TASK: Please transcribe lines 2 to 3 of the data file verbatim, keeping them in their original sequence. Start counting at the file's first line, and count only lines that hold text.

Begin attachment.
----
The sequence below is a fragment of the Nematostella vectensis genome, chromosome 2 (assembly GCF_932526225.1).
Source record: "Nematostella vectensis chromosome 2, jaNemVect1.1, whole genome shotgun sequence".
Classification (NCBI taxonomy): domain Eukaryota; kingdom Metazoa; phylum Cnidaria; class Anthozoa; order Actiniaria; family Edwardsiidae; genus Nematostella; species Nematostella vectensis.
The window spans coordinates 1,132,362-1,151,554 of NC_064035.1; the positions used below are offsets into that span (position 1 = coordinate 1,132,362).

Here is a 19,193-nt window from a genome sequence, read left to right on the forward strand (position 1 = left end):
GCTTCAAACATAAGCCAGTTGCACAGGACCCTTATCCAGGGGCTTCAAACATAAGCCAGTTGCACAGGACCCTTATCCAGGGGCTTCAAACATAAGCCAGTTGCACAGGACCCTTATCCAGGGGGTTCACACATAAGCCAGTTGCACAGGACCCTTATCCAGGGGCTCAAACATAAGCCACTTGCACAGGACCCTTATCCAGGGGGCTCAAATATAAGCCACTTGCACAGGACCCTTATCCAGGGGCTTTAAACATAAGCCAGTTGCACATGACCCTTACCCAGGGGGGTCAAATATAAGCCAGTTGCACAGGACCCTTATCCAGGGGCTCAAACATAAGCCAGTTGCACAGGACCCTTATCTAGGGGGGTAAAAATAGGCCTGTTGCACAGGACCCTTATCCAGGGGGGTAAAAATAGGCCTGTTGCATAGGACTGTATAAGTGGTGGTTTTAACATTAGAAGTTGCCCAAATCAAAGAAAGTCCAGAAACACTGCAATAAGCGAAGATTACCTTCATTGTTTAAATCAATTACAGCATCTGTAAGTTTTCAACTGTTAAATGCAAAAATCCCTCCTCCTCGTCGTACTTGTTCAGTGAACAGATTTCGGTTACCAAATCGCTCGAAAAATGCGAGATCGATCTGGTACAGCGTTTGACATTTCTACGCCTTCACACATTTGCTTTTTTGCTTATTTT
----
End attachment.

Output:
Source record: "Nematostella vectensis chromosome 2, jaNemVect1.1, whole genome shotgun sequence".
Classification (NCBI taxonomy): domain Eukaryota; kingdom Metazoa; phylum Cnidaria; class Anthozoa; order Actiniaria; family Edwardsiidae; genus Nematostella; species Nematostella vectensis.